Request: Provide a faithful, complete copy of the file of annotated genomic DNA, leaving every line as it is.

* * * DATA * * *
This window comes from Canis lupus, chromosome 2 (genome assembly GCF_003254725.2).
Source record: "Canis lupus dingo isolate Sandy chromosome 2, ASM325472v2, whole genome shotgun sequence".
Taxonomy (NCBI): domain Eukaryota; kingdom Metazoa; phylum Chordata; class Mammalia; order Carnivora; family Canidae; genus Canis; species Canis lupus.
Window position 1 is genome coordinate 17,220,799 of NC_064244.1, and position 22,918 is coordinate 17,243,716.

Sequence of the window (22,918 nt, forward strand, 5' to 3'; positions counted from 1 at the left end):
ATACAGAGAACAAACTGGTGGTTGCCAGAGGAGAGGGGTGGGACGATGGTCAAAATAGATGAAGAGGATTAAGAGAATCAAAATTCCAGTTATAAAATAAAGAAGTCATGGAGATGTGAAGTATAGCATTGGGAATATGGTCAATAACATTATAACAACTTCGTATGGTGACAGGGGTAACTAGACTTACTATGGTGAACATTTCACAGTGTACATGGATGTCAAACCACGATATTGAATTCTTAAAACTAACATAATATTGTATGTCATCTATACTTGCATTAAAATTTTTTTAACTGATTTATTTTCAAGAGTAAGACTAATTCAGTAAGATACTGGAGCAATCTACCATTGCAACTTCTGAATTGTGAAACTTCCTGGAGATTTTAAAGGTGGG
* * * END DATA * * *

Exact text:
This window comes from Canis lupus, chromosome 2 (genome assembly GCF_003254725.2).
Source record: "Canis lupus dingo isolate Sandy chromosome 2, ASM325472v2, whole genome shotgun sequence".
Taxonomy (NCBI): domain Eukaryota; kingdom Metazoa; phylum Chordata; class Mammalia; order Carnivora; family Canidae; genus Canis; species Canis lupus.
Window position 1 is genome coordinate 17,220,799 of NC_064244.1, and position 22,918 is coordinate 17,243,716.

Sequence of the window (22,918 nt, forward strand, 5' to 3'; positions counted from 1 at the left end):
ATACAGAGAACAAACTGGTGGTTGCCAGAGGAGAGGGGTGGGACGATGGTCAAAATAGATGAAGAGGATTAAGAGAATCAAAATTCCAGTTATAAAATAAAGAAGTCATGGAGATGTGAAGTATAGCATTGGGAATATGGTCAATAACATTATAACAACTTCGTATGGTGACAGGGGTAACTAGACTTACTATGGTGAACATTTCACAGTGTACATGGATGTCAAACCACGATATTGAATTCTTAAAACTAACATAATATTGTATGTCATCTATACTTGCATTAAAATTTTTTTAACTGATTTATTTTCAAGAGTAAGACTAATTCAGTAAGATACTGGAGCAATCTACCATTGCAACTTCTGAATTGTGAAACTTCCTGGAGATTTTAAAGGTGGG